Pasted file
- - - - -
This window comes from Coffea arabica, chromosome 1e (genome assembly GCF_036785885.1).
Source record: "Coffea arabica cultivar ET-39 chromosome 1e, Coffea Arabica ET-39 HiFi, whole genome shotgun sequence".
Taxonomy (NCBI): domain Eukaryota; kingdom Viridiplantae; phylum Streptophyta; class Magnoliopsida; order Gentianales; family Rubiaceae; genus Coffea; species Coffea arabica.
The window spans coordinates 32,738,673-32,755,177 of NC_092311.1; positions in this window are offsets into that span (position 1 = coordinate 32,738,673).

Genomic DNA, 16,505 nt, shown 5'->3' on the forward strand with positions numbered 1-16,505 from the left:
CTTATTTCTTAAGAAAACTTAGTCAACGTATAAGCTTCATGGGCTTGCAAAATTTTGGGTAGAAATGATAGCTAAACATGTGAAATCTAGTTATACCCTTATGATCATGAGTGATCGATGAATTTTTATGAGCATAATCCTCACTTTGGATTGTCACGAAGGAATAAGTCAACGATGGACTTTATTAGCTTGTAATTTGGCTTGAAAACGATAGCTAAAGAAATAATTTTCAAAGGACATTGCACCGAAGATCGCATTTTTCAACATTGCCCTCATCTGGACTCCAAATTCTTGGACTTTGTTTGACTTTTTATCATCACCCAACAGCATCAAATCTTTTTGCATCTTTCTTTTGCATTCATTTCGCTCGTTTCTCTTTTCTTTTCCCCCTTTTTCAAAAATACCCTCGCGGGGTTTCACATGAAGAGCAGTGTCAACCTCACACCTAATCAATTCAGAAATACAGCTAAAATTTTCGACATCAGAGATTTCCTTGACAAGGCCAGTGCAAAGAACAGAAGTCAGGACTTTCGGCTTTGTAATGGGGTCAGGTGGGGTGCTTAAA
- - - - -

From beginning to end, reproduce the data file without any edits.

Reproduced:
This window comes from Coffea arabica, chromosome 1e (genome assembly GCF_036785885.1).
Source record: "Coffea arabica cultivar ET-39 chromosome 1e, Coffea Arabica ET-39 HiFi, whole genome shotgun sequence".
Taxonomy (NCBI): domain Eukaryota; kingdom Viridiplantae; phylum Streptophyta; class Magnoliopsida; order Gentianales; family Rubiaceae; genus Coffea; species Coffea arabica.
The window spans coordinates 32,738,673-32,755,177 of NC_092311.1; positions in this window are offsets into that span (position 1 = coordinate 32,738,673).

Genomic DNA, 16,505 nt, shown 5'->3' on the forward strand with positions numbered 1-16,505 from the left:
CTTATTTCTTAAGAAAACTTAGTCAACGTATAAGCTTCATGGGCTTGCAAAATTTTGGGTAGAAATGATAGCTAAACATGTGAAATCTAGTTATACCCTTATGATCATGAGTGATCGATGAATTTTTATGAGCATAATCCTCACTTTGGATTGTCACGAAGGAATAAGTCAACGATGGACTTTATTAGCTTGTAATTTGGCTTGAAAACGATAGCTAAAGAAATAATTTTCAAAGGACATTGCACCGAAGATCGCATTTTTCAACATTGCCCTCATCTGGACTCCAAATTCTTGGACTTTGTTTGACTTTTTATCATCACCCAACAGCATCAAATCTTTTTGCATCTTTCTTTTGCATTCATTTCGCTCGTTTCTCTTTTCTTTTCCCCCTTTTTCAAAAATACCCTCGCGGGGTTTCACATGAAGAGCAGTGTCAACCTCACACCTAATCAATTCAGAAATACAGCTAAAATTTTCGACATCAGAGATTTCCTTGACAAGGCCAGTGCAAAGAACAGAAGTCAGGACTTTCGGCTTTGTAATGGGGTCAGGTGGGGTGCTTAAA